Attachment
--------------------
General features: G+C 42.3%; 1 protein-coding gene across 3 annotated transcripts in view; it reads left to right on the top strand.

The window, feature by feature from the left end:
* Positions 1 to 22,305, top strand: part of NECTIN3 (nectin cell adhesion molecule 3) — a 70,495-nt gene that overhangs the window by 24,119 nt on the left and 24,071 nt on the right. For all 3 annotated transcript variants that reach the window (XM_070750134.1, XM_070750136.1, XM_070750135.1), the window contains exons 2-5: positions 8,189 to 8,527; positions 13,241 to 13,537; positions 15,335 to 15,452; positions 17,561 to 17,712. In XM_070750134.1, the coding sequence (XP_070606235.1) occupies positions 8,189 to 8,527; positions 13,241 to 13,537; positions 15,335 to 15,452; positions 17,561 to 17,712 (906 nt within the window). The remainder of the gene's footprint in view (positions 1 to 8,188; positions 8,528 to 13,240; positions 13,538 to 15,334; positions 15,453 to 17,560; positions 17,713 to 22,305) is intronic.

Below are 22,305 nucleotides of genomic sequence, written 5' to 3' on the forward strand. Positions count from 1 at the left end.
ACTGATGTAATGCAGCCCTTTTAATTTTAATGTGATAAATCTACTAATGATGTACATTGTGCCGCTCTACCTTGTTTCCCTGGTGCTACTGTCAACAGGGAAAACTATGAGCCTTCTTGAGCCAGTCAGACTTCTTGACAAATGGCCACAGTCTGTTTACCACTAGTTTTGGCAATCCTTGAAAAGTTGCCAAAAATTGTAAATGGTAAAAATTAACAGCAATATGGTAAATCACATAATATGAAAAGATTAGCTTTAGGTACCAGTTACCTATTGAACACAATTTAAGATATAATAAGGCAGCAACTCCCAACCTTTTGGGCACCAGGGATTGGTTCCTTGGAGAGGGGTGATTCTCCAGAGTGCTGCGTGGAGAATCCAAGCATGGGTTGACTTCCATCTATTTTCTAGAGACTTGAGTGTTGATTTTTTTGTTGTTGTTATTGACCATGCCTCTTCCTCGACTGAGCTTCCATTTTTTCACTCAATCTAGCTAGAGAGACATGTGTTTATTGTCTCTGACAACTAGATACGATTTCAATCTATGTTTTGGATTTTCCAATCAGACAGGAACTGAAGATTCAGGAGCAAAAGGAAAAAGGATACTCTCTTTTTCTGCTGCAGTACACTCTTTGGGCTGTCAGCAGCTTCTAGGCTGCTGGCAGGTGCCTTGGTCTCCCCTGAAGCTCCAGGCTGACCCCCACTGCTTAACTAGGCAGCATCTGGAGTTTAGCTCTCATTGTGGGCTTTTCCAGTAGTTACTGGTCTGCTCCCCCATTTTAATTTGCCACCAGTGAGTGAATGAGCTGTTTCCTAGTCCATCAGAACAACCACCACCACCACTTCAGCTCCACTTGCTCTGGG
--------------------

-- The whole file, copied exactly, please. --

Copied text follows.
General features: G+C 42.3%; 1 protein-coding gene across 3 annotated transcripts in view; it reads left to right on the top strand.

The window, feature by feature from the left end:
* Positions 1 to 22,305, top strand: part of NECTIN3 (nectin cell adhesion molecule 3) — a 70,495-nt gene that overhangs the window by 24,119 nt on the left and 24,071 nt on the right. For all 3 annotated transcript variants that reach the window (XM_070750134.1, XM_070750136.1, XM_070750135.1), the window contains exons 2-5: positions 8,189 to 8,527; positions 13,241 to 13,537; positions 15,335 to 15,452; positions 17,561 to 17,712. In XM_070750134.1, the coding sequence (XP_070606235.1) occupies positions 8,189 to 8,527; positions 13,241 to 13,537; positions 15,335 to 15,452; positions 17,561 to 17,712 (906 nt within the window). The remainder of the gene's footprint in view (positions 1 to 8,188; positions 8,528 to 13,240; positions 13,538 to 15,334; positions 15,453 to 17,560; positions 17,713 to 22,305) is intronic.

Below are 22,305 nucleotides of genomic sequence, written 5' to 3' on the forward strand. Positions count from 1 at the left end.
ACTGATGTAATGCAGCCCTTTTAATTTTAATGTGATAAATCTACTAATGATGTACATTGTGCCGCTCTACCTTGTTTCCCTGGTGCTACTGTCAACAGGGAAAACTATGAGCCTTCTTGAGCCAGTCAGACTTCTTGACAAATGGCCACAGTCTGTTTACCACTAGTTTTGGCAATCCTTGAAAAGTTGCCAAAAATTGTAAATGGTAAAAATTAACAGCAATATGGTAAATCACATAATATGAAAAGATTAGCTTTAGGTACCAGTTACCTATTGAACACAATTTAAGATATAATAAGGCAGCAACTCCCAACCTTTTGGGCACCAGGGATTGGTTCCTTGGAGAGGGGTGATTCTCCAGAGTGCTGCGTGGAGAATCCAAGCATGGGTTGACTTCCATCTATTTTCTAGAGACTTGAGTGTTGATTTTTTTGTTGTTGTTATTGACCATGCCTCTTCCTCGACTGAGCTTCCATTTTTTCACTCAATCTAGCTAGAGAGACATGTGTTTATTGTCTCTGACAACTAGATACGATTTCAATCTATGTTTTGGATTTTCCAATCAGACAGGAACTGAAGATTCAGGAGCAAAAGGAAAAAGGATACTCTCTTTTTCTGCTGCAGTACACTCTTTGGGCTGTCAGCAGCTTCTAGGCTGCTGGCAGGTGCCTTGGTCTCCCCTGAAGCTCCAGGCTGACCCCCACTGCTTAACTAGGCAGCATCTGGAGTTTAGCTCTCATTGTGGGCTTTTCCAGTAGTTACTGGTCTGCTCCCCCATTTTAATTTGCCACCAGTGAGTGAATGAGCTGTTTCCTAGTCCATCAGAACAACCACCACCACCACTTCAGCTCCACTTGCTCTGGG